ENGLAND'S top earners will be the biggest winners in Kwasi Kwarteng’s £50bn tax giveaway, according to early analysis of the mini-budget by the Resolution Foundation. 

They say almost half of all the gains from personal tax cuts will go to the richest fifth of households, who will see their income boosted on average by £8,560 next year. 

In contrast, only 12% of the gains will go to the poorest, who will be just £230 better off.

Meanwhile, the IFS said that while Mr Kwarteng's changes undid many of the tax rises introduced by Boris Johnson and Rishi Sunak, the vast majority of taxpayers would still be paying more than they were in 2019.

They said only those with incomes over at least £155,000 will be net beneficiaries.

Reversing the hike in national insurance and scrapping planned rises in corporation tax had been expected.  So too was the Chancellor's decision to bring forward by a year the 1p cut in the basic rate of income tax.

However, abolishing the top 45% rate of income tax in England caught MPs by surprise.

It means that anyone earning over £150,000 will now pay the same rate as someone earning £50,000.

According to an analysis by the Chartered Institute of Taxation, after the changes, someone in England earning £30,000 a year will be £174 better off, while an employee earning £250,000 will be up £5,377, and anyone paid £1m will save £43,000.

Mr Kwarteng told MPs that he was determined to drive up growth. He said the UK could reach a trend rate of 2.5% through lowering taxes and cutting regulations to break down the “barriers for enterprise.” 

“That is how we will deliver higher wages and greater opportunities and, crucially, fund public services, now and into the future,” he said. “That is how we will compete successfully with dynamic economies around the world and that is how we will turn this vicious cycle of stagnation into a virtuous cycle of growth.”

The Chancellor said high taxes had reduced “incentives to work, deter investment and hinder enterprise.” 

The top 45p income tax rate on earnings of more than £150,000 a year will be scrapped from April, leaving the highest rate at 40p, benefiting around 660,000 of the highest earners.

A Treasury spokesperson said the chancellor “disagreed” that it was a budget for the rich but rather “growing the economy benefits everyone”.

The Resolution Foundation said the cuts would boost growth in the short-term but ultimately lead to an increase in interest rates.

They said this and the borrowing to fund the government's energy price schemes for businesses and householders would lead to an additional £411bn of borrowing over the next five years.

The think tank warned that Mr Kwarteng’s ambition to bring debt down without tax rises could require spending cuts of £35 billion in 2026-27.

Torsten Bell, Chief Executive at the foundation, compared Mr Kwarteng to Ted Heath's Chancellor Tony Barber, who attempted to boost growth with huge tax cuts. That ended in failure. 

He said: “This may not have been a Budget, but the Chancellor has certainly blown the budget with the biggest package of tax cuts announced since the ill-fated Barber Budget of 1972.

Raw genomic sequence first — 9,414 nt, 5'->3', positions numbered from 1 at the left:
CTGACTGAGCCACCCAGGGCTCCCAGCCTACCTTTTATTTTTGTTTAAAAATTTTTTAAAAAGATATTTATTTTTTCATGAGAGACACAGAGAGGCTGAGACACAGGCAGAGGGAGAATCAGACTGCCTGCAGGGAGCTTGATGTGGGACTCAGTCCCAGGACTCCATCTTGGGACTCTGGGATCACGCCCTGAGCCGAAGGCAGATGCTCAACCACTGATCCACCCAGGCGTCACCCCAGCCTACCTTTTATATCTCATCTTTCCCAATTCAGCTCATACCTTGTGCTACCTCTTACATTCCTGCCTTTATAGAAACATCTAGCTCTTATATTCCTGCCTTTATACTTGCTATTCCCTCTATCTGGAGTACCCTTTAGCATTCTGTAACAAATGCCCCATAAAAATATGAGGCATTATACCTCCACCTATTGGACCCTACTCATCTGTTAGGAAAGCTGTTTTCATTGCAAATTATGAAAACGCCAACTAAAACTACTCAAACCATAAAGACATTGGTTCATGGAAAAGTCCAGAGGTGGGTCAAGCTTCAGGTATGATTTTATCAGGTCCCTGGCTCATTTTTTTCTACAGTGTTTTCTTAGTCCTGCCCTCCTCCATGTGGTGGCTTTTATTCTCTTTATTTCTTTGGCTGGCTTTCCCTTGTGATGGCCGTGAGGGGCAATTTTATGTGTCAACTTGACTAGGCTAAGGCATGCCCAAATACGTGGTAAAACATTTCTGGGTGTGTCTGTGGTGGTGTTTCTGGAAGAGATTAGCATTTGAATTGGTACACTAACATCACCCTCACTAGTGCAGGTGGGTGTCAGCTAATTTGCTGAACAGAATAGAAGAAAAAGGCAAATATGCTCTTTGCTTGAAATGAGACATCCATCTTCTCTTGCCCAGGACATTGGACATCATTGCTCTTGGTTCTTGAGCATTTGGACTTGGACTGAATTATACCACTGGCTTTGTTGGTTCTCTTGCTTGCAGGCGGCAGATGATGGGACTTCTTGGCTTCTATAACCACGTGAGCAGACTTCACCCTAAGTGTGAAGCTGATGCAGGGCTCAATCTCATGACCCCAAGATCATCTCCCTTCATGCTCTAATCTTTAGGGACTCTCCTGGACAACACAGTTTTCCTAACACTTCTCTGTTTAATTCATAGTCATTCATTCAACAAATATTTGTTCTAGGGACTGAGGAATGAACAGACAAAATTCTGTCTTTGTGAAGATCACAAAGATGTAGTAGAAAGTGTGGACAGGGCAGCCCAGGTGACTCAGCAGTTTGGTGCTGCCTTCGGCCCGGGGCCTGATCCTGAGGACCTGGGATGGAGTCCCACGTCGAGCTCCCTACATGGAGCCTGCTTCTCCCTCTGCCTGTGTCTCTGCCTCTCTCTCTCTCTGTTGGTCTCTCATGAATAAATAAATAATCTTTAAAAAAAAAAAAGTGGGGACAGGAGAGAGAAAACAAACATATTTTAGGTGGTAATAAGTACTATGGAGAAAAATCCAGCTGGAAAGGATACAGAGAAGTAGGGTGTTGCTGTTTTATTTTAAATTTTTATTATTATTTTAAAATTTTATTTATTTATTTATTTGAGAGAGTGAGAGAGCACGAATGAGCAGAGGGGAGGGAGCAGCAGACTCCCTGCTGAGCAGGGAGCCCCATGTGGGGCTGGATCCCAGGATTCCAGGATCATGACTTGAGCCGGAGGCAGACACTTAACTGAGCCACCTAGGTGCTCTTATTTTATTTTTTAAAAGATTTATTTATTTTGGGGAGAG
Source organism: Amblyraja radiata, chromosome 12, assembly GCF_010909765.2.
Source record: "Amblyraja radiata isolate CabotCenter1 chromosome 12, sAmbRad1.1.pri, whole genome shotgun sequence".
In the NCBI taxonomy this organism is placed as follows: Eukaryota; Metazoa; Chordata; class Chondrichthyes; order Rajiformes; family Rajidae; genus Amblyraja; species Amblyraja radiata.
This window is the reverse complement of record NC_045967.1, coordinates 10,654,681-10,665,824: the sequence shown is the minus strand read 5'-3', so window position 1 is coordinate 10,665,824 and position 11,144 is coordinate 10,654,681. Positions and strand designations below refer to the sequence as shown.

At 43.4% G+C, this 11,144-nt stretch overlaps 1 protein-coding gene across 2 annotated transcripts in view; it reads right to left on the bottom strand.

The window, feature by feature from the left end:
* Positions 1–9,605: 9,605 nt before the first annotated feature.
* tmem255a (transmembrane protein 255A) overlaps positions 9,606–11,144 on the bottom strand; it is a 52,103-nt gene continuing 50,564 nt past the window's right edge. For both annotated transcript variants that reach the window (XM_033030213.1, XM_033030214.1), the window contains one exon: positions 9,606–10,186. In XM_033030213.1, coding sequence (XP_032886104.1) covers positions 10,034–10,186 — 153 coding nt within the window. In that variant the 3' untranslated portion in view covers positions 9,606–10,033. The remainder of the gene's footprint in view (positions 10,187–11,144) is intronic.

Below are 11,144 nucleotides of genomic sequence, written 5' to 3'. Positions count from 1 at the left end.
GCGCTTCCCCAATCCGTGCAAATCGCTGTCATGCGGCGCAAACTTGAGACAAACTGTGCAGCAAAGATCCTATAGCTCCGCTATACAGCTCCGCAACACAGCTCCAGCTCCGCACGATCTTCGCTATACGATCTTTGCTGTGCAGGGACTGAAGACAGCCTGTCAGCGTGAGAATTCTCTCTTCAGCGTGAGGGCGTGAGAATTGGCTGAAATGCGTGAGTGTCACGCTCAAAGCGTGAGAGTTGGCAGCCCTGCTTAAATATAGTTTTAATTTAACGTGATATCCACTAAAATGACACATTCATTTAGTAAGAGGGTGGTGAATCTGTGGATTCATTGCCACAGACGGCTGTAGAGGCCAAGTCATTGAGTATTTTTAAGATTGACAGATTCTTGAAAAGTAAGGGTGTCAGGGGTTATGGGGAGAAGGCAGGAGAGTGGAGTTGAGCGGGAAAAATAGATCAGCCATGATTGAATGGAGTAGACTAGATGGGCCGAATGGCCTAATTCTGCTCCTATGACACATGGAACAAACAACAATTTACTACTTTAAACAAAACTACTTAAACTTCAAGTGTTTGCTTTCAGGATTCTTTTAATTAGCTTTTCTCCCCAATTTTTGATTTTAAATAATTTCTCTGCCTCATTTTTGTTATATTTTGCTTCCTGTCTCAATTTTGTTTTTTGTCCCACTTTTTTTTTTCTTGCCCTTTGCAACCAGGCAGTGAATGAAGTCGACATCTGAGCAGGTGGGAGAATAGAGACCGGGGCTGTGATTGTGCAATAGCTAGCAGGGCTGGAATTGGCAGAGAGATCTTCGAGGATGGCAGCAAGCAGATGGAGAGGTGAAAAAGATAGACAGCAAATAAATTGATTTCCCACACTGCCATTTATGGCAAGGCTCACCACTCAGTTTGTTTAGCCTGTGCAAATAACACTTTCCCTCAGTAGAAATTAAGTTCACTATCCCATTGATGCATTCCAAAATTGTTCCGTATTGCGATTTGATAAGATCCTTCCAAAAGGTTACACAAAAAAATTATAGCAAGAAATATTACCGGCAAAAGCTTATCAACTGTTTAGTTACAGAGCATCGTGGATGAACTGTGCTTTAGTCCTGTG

“His decision to combine the largely unavoidable higher deficit caused by rising energy prices and interest rates with permanent tax cuts will drive up borrowing by over £400 billion in the coming years.

"No Chancellor has ever chosen to permanently increase borrowing by so much.

“Without significant cuts to public spending, debt will be on course to rise in each and every year. This is not what sustainable public finances look like. Every scrap of Treasury orthodoxy has been torn up.”

In their analysis, the Institute for Fiscal Studies said Mr Kwarteng was "betting the house” on his new strategy. 

The said in 2025-26, the combined impact of all reforms to income tax and NICs introduced over the course of the current parliament would still "leave the vast majority of income tax payers paying more tax."

They said the biggest losers in cash terms will be those earning between £63,000 and £125,000 who will be paying £1,570 more in direct tax in 2025-26 than if no changes had been made. 

Only those with incomes over at least £155,000 will be net beneficiaries as they gain from the abolition of the additional rate, and are unaffected by freezing the personal allowance "because their incomes are too high to be eligible for one anyway."

Paul Johnson, the think tank's director, said the Chancellor had announced the biggest package of tax cuts in 50 years "without even a semblance of an effort to make the public finance numbers add up".

He added: "Instead, the plan seems to be to borrow large sums at increasingly expensive rates, put government debt on an unsustainable rising path, and hope that we get better growth.

"This marks such a dramatic change in the direction of economic policy-making that some of the longer-serving cabinet ministers might be worried about getting whiplash."

He also suggested the Bank of England would likely raise rates in response to the package.

"Early signs are that the markets – who will have to lend the money required to plug the gap in the government’s fiscal plans – aren’t impressed. This is worrying. Government borrowing is set on an upward path.

"It will reach its third-highest peak since the war, and remain at well over £100 billion, even once the energy support package is withdrawn.

"And we heard nothing on public spending.

"It seems almost inconceivable that plans made last year, when inflation was expected to peak around 3%, will not need topping up at some point, unless the government is willing to allow a further deterioration in the range and quality of public services.

"Presumably this government would borrow for that also. 

"Mr Kwarteng is not just gambling on a new strategy, he is betting the house.”